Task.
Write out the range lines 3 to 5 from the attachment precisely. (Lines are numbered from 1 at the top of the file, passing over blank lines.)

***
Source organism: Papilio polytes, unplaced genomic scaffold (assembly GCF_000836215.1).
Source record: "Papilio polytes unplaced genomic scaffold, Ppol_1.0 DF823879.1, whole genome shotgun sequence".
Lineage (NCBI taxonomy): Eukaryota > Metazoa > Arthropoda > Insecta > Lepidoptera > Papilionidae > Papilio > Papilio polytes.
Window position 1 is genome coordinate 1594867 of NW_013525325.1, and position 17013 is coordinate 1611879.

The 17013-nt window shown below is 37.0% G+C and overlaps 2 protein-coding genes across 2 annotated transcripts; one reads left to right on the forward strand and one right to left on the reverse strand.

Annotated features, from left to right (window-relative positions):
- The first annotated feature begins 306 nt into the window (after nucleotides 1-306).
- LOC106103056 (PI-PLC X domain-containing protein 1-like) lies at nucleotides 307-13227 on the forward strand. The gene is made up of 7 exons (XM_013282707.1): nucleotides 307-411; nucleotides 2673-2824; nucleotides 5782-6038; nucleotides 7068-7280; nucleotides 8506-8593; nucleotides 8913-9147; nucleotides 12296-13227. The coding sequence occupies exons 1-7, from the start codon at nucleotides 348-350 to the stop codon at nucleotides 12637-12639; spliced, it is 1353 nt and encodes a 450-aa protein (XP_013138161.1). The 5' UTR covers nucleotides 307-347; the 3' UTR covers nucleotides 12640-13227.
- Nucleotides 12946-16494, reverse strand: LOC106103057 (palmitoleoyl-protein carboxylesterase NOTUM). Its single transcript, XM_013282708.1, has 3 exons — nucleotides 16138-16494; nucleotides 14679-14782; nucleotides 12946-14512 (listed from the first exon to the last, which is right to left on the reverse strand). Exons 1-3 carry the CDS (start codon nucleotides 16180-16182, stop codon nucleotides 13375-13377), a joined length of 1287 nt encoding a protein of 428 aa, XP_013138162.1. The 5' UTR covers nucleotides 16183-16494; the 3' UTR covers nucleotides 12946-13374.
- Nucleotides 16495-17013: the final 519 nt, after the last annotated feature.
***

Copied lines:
Lineage (NCBI taxonomy): Eukaryota > Metazoa > Arthropoda > Insecta > Lepidoptera > Papilionidae > Papilio > Papilio polytes.
Window position 1 is genome coordinate 1594867 of NW_013525325.1, and position 17013 is coordinate 1611879.

The 17013-nt window shown below is 37.0% G+C and overlaps 2 protein-coding genes across 2 annotated transcripts; one reads left to right on the forward strand and one right to left on the reverse strand.